You've already asked for the right to have a professional home inspector inspect your house. And you've asked for the right to have your home inspected for pests. Have you thought about having an inspector test for toxic substances? Once a rare addition to contracts, toxic substance inspections including radon, lead, water and asbestos have become a regular part of most real estate contracts.
Unfortunately, most home inspectors are not qualified to do specialized tests for toxic substances. You must therefore find separate inspectors who specialize or find a home inspector who specializes in home inspections and toxic substances.
Toxic substances home buyers should inspect for:
A study in 1989 by the Environmental Protection Agency stated that twenty two thousand deaths a year are attributed to Radon, a gas that seeps through cracks in the house or foundation from the earth. According to an EPA pamphlet, "Radon is the second leading cause of lung cancer in the U.S., after cigarette smoking. As you breathe it in it's decay products become trapped inside your lungs.
As these products continue to decay, they release small bursts of energy that can damage lung tissue and lead to lung cancer. It's like exposing your family to hundreds of chest X-rays each year." Of the home buyers and home owners who actually check for Radon, the EPA estimates around 20 percent will find an unacceptable level.
Although you can purchase an EPA listed radon gas test kit in your local hardware store, it's best for new home buyers to have a professional home inspector perform the test which requires two to four days exposure in the home. Radon emissions can be fixed, either by sealing the cracks or installing an air system that sucks out the gas from beneath the home.
For more information on radon inspection, call the EPA's hot-line at
If you're buying new construction or anything built since the mid-1970s, you needn't worry about asbestos. If you are buying an older home, it is likely there is some asbestos in the house. Asbestos is a microscopic airborne fiber that is ingested through the nose or mouth; it lodges in the lung and can cause lung cancer. If not disturbed, the threat from asbestos is minimal, if any.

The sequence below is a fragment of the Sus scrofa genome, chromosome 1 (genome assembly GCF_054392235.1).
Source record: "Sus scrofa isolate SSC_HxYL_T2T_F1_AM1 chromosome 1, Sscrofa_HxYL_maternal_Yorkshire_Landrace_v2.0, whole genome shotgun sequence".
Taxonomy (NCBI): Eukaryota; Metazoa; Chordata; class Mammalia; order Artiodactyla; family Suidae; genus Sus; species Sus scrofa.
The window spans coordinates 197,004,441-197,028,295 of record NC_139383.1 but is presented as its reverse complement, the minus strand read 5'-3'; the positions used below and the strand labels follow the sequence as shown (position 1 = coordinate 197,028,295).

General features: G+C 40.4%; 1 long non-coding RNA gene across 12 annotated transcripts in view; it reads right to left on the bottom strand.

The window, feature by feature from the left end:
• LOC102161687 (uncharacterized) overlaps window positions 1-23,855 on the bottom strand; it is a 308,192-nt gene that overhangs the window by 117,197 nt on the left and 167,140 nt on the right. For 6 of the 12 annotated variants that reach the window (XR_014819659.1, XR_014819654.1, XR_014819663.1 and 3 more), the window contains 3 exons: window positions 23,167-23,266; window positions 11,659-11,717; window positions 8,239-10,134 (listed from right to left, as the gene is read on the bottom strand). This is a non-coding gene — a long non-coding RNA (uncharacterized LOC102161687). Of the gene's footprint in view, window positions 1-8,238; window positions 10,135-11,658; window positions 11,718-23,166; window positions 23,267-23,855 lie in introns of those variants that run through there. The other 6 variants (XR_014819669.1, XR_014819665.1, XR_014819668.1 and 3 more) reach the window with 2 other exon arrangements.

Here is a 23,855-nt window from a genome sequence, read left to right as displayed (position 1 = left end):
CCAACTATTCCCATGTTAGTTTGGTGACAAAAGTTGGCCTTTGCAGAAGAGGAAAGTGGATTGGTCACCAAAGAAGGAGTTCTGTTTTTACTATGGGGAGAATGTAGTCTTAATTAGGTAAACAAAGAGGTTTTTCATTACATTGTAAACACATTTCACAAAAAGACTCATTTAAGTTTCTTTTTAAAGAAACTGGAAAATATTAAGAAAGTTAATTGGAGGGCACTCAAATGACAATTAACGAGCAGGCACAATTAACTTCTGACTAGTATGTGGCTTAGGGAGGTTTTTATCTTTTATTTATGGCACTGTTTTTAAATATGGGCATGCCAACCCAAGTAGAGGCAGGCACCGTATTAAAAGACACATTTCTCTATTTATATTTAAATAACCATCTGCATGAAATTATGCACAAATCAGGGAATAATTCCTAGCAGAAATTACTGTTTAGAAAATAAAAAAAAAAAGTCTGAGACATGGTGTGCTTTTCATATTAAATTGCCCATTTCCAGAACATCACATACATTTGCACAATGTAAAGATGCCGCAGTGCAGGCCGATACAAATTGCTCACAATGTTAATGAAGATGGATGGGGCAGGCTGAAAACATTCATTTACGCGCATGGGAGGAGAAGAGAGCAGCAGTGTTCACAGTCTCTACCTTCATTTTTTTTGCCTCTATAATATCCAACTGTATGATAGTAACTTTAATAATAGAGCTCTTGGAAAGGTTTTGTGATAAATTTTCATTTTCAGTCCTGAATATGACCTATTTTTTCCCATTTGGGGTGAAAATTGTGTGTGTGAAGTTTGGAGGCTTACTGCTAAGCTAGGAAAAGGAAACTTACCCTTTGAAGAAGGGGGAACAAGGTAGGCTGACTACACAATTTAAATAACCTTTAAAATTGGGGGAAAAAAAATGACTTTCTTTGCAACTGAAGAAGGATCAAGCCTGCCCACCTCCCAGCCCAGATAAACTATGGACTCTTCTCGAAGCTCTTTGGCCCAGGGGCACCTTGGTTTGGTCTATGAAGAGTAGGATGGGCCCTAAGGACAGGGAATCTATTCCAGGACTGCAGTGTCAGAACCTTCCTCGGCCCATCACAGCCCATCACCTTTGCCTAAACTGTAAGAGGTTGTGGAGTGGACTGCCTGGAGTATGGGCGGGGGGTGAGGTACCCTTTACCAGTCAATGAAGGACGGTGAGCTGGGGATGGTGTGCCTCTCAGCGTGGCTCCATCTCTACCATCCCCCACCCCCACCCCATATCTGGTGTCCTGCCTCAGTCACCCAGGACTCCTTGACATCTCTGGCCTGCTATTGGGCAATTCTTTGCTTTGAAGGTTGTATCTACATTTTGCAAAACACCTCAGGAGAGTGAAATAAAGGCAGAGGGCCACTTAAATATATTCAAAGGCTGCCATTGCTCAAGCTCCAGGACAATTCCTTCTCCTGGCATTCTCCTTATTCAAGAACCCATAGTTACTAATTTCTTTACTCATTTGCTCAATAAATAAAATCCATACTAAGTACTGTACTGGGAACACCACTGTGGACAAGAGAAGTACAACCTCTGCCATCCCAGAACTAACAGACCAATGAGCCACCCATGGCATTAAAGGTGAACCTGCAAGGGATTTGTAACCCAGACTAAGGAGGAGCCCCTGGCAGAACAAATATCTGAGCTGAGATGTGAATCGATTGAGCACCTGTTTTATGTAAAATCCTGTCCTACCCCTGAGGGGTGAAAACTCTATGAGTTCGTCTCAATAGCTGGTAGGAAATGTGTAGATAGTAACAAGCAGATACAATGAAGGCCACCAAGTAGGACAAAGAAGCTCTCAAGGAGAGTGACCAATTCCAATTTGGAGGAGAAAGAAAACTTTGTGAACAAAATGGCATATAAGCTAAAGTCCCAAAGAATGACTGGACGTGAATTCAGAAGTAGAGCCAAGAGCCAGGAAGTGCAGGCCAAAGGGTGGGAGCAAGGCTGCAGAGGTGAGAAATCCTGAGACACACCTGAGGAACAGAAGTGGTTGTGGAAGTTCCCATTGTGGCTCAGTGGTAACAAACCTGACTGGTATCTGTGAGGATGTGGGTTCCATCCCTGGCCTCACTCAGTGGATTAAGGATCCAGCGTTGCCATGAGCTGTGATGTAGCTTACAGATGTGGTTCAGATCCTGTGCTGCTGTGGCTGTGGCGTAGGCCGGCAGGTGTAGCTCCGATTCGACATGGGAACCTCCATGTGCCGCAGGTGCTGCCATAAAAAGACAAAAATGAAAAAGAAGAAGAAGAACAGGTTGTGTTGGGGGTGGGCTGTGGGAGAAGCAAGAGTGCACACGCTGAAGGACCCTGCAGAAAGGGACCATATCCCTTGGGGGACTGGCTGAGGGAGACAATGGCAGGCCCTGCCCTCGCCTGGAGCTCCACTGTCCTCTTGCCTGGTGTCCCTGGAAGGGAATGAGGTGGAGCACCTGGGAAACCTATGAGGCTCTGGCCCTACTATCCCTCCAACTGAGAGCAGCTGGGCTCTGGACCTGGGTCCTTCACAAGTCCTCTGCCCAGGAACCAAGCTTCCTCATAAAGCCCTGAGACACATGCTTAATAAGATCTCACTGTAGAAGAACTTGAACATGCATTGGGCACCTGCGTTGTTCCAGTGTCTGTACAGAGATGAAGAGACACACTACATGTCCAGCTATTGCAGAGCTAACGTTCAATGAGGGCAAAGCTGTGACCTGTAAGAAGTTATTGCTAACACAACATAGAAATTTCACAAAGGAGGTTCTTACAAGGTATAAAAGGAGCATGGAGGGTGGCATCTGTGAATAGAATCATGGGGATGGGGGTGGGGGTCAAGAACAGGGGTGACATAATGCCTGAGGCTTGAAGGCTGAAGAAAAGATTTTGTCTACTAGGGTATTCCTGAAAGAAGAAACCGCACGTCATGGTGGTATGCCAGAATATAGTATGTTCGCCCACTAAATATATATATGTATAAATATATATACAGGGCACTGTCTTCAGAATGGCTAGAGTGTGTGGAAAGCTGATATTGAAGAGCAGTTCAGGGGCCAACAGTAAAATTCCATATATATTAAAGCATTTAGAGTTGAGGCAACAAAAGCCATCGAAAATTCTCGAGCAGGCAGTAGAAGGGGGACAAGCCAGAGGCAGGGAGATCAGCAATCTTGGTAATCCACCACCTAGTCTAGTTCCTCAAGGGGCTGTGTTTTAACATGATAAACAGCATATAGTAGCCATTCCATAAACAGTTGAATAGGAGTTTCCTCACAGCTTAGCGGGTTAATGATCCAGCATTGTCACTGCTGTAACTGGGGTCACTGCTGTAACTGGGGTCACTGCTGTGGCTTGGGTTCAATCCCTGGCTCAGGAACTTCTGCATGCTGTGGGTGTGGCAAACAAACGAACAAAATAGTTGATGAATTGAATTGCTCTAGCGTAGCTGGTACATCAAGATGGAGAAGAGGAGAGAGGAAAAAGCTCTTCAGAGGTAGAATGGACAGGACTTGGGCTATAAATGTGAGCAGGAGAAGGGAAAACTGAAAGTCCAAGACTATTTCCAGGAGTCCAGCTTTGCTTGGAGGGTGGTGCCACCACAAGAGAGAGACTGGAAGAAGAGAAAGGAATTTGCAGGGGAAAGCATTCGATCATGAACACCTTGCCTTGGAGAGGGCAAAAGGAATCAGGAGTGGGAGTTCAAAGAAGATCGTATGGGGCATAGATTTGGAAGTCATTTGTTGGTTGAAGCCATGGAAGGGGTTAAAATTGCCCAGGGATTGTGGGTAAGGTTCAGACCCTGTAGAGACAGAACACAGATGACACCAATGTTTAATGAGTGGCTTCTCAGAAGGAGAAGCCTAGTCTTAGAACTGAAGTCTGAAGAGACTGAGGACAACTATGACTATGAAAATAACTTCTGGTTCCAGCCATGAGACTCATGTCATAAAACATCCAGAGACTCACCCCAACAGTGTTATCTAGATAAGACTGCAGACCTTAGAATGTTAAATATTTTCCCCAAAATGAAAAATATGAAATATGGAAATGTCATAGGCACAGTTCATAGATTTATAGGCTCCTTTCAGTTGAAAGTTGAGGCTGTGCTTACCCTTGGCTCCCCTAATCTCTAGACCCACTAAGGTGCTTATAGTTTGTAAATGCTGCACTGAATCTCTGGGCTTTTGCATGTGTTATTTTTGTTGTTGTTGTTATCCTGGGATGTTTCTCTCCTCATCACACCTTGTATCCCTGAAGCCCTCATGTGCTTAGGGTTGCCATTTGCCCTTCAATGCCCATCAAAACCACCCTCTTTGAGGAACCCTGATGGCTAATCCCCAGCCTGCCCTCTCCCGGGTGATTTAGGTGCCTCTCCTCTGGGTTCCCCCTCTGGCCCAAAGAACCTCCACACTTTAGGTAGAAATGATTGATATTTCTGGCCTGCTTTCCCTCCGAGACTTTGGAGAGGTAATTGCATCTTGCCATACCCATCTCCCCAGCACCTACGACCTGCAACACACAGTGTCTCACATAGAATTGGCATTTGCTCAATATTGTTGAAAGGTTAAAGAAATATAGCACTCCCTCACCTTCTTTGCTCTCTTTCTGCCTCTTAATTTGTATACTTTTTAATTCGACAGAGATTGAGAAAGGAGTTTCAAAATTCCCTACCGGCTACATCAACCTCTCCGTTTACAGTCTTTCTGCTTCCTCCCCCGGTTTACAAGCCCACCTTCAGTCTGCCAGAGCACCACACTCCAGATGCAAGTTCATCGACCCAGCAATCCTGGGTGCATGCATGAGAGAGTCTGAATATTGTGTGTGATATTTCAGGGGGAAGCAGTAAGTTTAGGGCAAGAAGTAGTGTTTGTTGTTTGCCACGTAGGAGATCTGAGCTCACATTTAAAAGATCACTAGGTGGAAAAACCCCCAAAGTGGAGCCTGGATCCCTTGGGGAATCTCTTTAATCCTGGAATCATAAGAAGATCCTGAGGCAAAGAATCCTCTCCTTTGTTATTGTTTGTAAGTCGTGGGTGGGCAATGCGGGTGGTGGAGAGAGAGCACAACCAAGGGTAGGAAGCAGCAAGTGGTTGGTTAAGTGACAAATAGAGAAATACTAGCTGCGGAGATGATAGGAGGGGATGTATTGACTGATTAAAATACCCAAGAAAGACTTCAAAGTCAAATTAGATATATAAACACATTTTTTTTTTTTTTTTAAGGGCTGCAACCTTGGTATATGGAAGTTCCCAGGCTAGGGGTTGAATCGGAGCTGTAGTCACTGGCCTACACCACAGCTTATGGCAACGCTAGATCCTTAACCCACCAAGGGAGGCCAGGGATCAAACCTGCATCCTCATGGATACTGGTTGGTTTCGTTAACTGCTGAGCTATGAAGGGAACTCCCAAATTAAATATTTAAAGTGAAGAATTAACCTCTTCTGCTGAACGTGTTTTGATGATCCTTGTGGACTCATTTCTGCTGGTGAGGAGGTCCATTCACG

You can have an asbestos inspector or specialist come out and tell you if there is asbestos in the home and how much it will cost to have it wrapped or removed (the two ways to abate the threat).
For more information on asbestos inspection, contact your local OSHA (Occupational Safety and Health Administration) office of the federal government, or your local office of the Federal Consumer Product Safety Commission.
High levels of lead in paint and water have been connected with mental and physical development problems. Lead is a problem when eaten or inhaled. Lead paint is most often found in older homes (it's use has been banned for more than twenty years) and can simply be covered up.
High levels of lead in water is another problem, particularly in old homes and apartment buildings.
If pipes that were soldered together with lead begin to corrode, lead particles can be released into your water supply. If the water is contaminated at the source (from your local city or municipal water supply), you may want to consider buying a filtering system, or looking for another home in a different area.
For more information on lead inspection, call your local office of the federal Consumer Product Safety Commission.This article made possible in part by: ILyce R. Glink - Veteran Reporter specializing in the real estate market.